31 May 2007
The Rozvi empire was established on the Zimbabwean Plateau in the 1600s.
In 1693 the Portuguese were defeated by the Rozwi. Modern scholars think they were led by Changamire Dombo, whose power was based in Butua in the southwest. The Rozwi were formed from several Shona states that dominated the plateau of present-day Zimbabwe at the time. The Portuguese were driven off the central plateau and only retained a nominal presence at one of the fairs in the eastern highlands. The whole of present-day Zimbabwe was brought under the control of Changamire and became known as the Rozwi Empire. This fierce tribe of warriors was to be known as the Rozvi people and after driving the Portuguese out of the area, went on to establish the Rozvi Empire.
The Rozvi were not a recovering segment of the Mutapa people as other historical sources point out, but in fact a people emerging under the wing of the Mutapa After the administrative power of the Mutapa was failing to control the whole empire a leader of the people of Guruuswa who was given the title Changamire, who was known as Dombo became independent from the Mutapa and when the Portuguese took over, led rebellions against the European rule. The area of the Rozwi empire fluctuated. Its influence extended over much of present-day Zimbabwe and westward into Botswana and southward into northeastern South Africa.
NOTE: Dombo, contrary to tales, was not born Chikura Wadyembeu, the latter being a different leader from a different people.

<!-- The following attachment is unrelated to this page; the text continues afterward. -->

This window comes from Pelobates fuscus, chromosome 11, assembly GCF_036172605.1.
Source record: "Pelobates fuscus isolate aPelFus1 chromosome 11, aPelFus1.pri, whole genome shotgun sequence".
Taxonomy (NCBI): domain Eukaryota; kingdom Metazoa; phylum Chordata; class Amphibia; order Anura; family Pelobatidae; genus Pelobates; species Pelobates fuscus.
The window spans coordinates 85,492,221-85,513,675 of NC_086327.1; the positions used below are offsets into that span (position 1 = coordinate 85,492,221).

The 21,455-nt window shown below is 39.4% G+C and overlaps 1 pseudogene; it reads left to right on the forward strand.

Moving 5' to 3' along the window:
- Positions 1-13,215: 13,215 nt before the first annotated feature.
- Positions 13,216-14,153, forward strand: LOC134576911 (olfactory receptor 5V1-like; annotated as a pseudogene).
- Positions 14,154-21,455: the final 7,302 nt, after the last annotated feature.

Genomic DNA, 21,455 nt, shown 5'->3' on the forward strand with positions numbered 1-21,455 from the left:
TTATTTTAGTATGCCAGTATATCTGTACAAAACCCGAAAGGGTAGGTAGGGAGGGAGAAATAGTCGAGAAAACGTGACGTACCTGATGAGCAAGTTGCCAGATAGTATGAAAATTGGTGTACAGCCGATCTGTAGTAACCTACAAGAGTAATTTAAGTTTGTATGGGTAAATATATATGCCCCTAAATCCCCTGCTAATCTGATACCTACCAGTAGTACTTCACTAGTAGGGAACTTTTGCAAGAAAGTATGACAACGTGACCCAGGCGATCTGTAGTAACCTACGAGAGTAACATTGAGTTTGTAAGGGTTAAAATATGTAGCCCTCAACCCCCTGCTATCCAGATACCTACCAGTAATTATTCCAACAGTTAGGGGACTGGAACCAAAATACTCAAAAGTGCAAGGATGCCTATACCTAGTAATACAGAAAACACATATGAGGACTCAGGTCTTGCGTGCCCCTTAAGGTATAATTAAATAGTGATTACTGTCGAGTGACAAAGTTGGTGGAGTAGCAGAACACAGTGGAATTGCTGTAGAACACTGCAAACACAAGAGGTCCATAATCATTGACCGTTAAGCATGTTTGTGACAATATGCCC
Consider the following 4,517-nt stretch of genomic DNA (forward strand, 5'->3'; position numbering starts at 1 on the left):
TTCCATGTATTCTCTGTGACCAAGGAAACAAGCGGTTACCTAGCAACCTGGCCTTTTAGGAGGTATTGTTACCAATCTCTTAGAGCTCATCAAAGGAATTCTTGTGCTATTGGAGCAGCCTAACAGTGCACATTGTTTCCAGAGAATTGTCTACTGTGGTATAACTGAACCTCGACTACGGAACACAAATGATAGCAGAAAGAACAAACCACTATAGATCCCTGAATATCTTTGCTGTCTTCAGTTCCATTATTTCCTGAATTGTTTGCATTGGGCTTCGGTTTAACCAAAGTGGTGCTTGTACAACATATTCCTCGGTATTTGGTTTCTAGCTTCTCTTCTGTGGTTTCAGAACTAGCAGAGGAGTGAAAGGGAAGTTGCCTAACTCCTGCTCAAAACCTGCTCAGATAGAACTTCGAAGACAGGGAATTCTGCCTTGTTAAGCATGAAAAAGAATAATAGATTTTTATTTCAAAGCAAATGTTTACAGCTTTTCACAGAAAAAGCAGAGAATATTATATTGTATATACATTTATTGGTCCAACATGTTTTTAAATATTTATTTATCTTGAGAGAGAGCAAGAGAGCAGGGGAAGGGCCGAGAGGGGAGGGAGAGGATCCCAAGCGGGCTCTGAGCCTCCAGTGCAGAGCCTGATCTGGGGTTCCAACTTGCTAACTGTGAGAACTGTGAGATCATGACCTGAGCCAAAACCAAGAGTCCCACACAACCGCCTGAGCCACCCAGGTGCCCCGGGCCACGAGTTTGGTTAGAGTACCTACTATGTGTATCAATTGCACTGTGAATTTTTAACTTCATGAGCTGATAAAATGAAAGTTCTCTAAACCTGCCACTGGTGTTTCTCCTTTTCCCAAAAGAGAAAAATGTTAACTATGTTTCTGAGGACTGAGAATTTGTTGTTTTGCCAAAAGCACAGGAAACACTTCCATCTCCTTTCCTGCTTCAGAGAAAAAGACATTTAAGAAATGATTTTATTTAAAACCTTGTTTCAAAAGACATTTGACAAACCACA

Technology, Economy and Culture
The Rozwi chiefs revived the tradition of building in stone and constructed impressive cities throughout the southwest. Polychrome pottery was also emblematic of its culture. The economic power of the Rozwi Empire was based on cattle wealth and farming with significant gold mining continued. Trade was established with Arab traders where metals such as gold and copper and ivory were exchanged for luxury goods. Records from the Portuguese account have shown that the Rozvi were expert military strategists and that they had used the cow-horn formation years before the great Zulu leader Shaka had. Without the use of guns and cannons, but spears and bows and arrows, the aggressive Rozvi took over the plateau.
Politics and Decline
The Rozvi, unlike the Mutapa, did not much rely on the intervention of spirit mediums to decide the monarch, but rather wealth and acclaim or, in many cases, succession. This system caused problems, as some people disagreed with the successors and after nearly two hundred years of total rule over the region, the empire was starting to decline. In the 1790s the whole southern African region began to experience a prolonged series of droughts. They weakened the Rozwi Empire, which allowed local chiefs and spirit mediums to begin seizing power. The gold fairs functioned only intermittently. Internal feuding also weakened the empire. In the early 19th century, the period of regional warfare and forced migrations known as the mfecane began. Following victories by the Zulu king Shaka in what is now eastern South Africa, the Ndwandwe, a Nguni-speaking people, were forcibly dispersed, and armed bands led by Ndebele chiefs migrated northward, invading the Rozwi Empire. The empire was devastated by the Ndwandwe armies of Nxaba and Zwangendaba. In the early 1830s the last Rozwi ruler was killed in his capital of Khame. Zimbabwe came under control of Ndebele chief Lobengula in 1834.
Today, the Rozvi descendants are those of the family Moyondizvo. Among the Moyondizvo family there are families like Mutendi, Chiminya and Gumunyu now stationed in Gokwe. Chiminya could have been derived from " Chimininyambo or Kandeya II, who ruled between 1828 and 1830.